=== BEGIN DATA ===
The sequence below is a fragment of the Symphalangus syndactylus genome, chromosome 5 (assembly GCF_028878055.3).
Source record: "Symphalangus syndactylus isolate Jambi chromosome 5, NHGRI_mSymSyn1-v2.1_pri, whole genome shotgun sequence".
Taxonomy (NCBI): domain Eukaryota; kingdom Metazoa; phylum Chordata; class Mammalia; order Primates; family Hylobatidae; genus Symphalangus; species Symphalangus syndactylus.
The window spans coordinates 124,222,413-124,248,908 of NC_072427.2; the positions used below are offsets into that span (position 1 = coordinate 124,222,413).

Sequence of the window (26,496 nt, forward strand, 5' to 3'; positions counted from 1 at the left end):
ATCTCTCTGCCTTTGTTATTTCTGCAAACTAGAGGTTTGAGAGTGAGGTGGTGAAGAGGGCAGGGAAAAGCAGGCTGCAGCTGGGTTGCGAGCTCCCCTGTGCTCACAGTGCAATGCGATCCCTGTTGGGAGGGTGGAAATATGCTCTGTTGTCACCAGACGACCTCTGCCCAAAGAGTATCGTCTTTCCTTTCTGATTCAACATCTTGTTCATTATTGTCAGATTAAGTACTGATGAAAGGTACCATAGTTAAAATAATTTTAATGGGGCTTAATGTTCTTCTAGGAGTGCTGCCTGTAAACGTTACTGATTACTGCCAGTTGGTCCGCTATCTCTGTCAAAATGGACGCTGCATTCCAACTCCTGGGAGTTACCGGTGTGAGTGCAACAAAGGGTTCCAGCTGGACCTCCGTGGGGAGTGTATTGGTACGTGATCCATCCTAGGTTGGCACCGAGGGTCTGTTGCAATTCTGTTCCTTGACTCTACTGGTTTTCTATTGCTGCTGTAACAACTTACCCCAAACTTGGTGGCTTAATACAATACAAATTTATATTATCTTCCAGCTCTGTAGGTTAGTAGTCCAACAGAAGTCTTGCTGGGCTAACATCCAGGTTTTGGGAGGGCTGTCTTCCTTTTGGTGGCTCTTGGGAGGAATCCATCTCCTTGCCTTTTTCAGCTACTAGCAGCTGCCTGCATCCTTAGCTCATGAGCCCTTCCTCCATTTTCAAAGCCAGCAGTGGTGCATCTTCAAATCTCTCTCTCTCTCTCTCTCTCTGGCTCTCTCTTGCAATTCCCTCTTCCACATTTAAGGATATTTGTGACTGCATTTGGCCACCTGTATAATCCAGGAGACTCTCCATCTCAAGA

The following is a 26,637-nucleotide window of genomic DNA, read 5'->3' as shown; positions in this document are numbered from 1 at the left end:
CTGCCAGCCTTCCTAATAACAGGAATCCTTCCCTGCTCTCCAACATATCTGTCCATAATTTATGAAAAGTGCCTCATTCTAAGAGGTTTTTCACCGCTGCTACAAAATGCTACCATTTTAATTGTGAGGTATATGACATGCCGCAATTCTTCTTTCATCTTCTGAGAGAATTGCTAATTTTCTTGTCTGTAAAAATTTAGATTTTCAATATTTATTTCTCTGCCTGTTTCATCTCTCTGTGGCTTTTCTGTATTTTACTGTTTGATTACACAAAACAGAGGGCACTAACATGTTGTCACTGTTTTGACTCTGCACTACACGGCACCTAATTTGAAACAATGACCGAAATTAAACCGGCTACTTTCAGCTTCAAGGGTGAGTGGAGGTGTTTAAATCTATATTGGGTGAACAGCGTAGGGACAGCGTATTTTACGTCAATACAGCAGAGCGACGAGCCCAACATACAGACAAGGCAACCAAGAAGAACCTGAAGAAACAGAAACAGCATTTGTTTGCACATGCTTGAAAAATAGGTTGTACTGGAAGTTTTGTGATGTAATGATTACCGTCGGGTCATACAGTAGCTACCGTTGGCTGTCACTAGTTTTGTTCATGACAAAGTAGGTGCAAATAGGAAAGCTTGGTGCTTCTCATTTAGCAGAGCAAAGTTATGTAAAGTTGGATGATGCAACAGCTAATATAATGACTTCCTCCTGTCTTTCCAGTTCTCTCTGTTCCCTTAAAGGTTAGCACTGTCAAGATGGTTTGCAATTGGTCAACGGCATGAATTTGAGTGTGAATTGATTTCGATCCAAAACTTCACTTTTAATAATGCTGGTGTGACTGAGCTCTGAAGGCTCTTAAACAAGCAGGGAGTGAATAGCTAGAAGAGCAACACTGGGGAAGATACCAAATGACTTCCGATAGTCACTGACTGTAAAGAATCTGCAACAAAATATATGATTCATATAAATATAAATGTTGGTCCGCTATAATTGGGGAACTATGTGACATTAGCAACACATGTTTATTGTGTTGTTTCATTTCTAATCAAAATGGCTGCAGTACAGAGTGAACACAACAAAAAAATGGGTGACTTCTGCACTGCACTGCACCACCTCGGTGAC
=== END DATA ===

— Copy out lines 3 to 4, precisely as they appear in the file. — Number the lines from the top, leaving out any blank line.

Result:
Taxonomy (NCBI): domain Eukaryota; kingdom Metazoa; phylum Chordata; class Mammalia; order Primates; family Hylobatidae; genus Symphalangus; species Symphalangus syndactylus.
The window spans coordinates 124,222,413-124,248,908 of NC_072427.2; the positions used below are offsets into that span (position 1 = coordinate 124,222,413).